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Big win not as big as it seems

Bill Brink | Tuesday, October 28, 2008

No disrespect to Vin Diesel, but Notre Dame must take issue with his words of wisdom.

“It doesn’t matter if you win by an inch or a mile,” he says in ‘The Fast and the Furious.’ “Winning’s winning.”

Sort of.

In Notre Dame’s case, winning isn’t exactly winning. At least not over winless Washington, whose terrible season got no better Saturday. Notre Dame needs to heed the reverse of what Diesel intended: winning by a mile doesn’t mean you’re miles ahead of your opponent. Nor will you be miles ahead of future opponents.

Washington had three first downs in the first half. At halftime, Huskies quarterback Ronnie Fouch had completed just one of his nine passes for five yards. Not to put the passing game’s struggles all on him, let’s discuss his receivers, who dropped passes that hit them in the hands. The defense, which was in the bottom 10 in the nation in rush yardage entering the game, let Notre Dame run at will. Washington rushed for only 26 yards. Notre Dame sacked Fouch four times. The list goes on.

Beware taking these facts to signify a great performance by the Irish. Rather, they displayed the true woes that have befallen the Huskies this season.

The Irish can still use this game as a confidence boost, but they have to exercise caution in the process. The game has two meanings, one in the short run and one in the long run. When taken together, the experience can create optimism and momentum. If not, a false sense of security and cockiness could envelop the team and impede its progress.

The really positive sign? The players know the difference.

“The only thing we can control is how we play,” Irish running back James Aldridge said. “If everybody focuses on the task they have in front of them they’ll be successful.”

That’s where the short-term benefits will come into play. The Irish must focus on their performance. Certainly, the 252 yards the Irish gained on the ground will boost their confidence in the running game. Aldridge’s 84 yards and two touchdowns must have pleased him. Quarterback Jimmy Clausen struggled compared to his recent performances but showed improvement in successfully evading the pass rush to keep plays alive and prevent sacks.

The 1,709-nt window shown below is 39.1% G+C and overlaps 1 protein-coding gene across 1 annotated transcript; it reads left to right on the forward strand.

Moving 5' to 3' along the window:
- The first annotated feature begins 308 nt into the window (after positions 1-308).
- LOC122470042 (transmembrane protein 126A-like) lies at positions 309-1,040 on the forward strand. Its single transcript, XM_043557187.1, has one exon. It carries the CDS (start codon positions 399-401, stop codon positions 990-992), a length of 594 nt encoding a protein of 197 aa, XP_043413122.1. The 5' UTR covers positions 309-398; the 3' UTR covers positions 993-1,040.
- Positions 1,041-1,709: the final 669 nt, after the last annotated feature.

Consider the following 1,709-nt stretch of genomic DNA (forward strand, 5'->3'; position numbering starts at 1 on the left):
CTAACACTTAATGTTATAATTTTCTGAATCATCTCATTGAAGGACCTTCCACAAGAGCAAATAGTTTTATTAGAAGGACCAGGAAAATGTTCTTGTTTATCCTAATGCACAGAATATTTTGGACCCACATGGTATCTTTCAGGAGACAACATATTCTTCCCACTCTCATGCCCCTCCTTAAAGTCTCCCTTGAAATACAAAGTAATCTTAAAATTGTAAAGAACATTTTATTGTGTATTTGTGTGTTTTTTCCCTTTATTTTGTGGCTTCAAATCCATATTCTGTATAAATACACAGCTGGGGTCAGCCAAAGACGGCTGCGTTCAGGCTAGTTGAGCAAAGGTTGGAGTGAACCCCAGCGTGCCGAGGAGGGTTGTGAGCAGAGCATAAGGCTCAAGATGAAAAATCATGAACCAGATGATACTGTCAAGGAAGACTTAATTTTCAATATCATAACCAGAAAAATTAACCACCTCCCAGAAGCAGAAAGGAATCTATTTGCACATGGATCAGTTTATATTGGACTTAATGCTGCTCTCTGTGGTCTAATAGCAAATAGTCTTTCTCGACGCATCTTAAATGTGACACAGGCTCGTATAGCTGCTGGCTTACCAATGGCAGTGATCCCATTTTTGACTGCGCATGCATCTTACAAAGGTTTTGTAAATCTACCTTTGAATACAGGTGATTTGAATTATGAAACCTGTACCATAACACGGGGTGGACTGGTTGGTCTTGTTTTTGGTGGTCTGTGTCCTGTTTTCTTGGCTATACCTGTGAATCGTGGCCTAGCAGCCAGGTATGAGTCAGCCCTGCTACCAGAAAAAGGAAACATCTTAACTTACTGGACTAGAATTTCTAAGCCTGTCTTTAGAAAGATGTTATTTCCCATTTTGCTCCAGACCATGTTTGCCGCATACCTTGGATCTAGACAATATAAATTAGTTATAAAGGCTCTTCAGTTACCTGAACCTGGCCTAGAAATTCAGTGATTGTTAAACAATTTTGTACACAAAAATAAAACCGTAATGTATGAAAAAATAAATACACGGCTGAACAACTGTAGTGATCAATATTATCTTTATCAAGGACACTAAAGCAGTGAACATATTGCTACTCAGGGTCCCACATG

The defense stifled both the run and the pass. Before Washington’s final drive against Notre Dame’s backups, Fouch had passed for 23 yards in the game. Washington possessed the ball 10 times in the game. It scored on its final drive – but punted at the end of the first nine.

Short-term prognosis: the Irish played great. Long-term prognosis: the Irish played great against a terrible team and, should they get too full of themselves, will set themselves up for failure in the future.

Like Aldridge said, it comes down to focusing on the team’s own play and how that translates into the coming weeks. Irish receiver Golden Tate said mistakes need correcting despite the final score.

“I don’t think Washington was terrible,” Tate said. “I feel like we made some mistakes.”

Both Aldridge and linebacker Harrison Smith said the performance helps drive the team from week to week. Aldridge spoke of a “flow,” while Smith called it a momentum, but the idea was the same: It doesn’t matter who they beat. The win alone, and the quality of play, create all the confidence the team needs. With confidence, however, can come arrogance, but Notre Dame knows to leave arrogance alone.

“Anytime you can win the game with a score like that you gain confidence but at the same time you don’t want to have arrogance,” Tate said. “Thinking we’re good, we’re good, whatever we do we’re going to win.”

The mantra that will bring the most success to the Irish in the rest of the season mirrors Tate’s train of thought. Focus on what you do. Forget about who you play. Don’t get complacent based on the final score. Remember that every opponent won’t roll over so easily.

But don’t completely write the win off to the quality of competition either. Smith summed up this principle best.

“To be good you have to know you’re good,” Smith said. “That’s not arrogant or cocky, you just have to know that.”

The views expressed in this column are those of the author and not necessarily those of The Observer.

Contact Bill Brink at wbrink@nd.edu.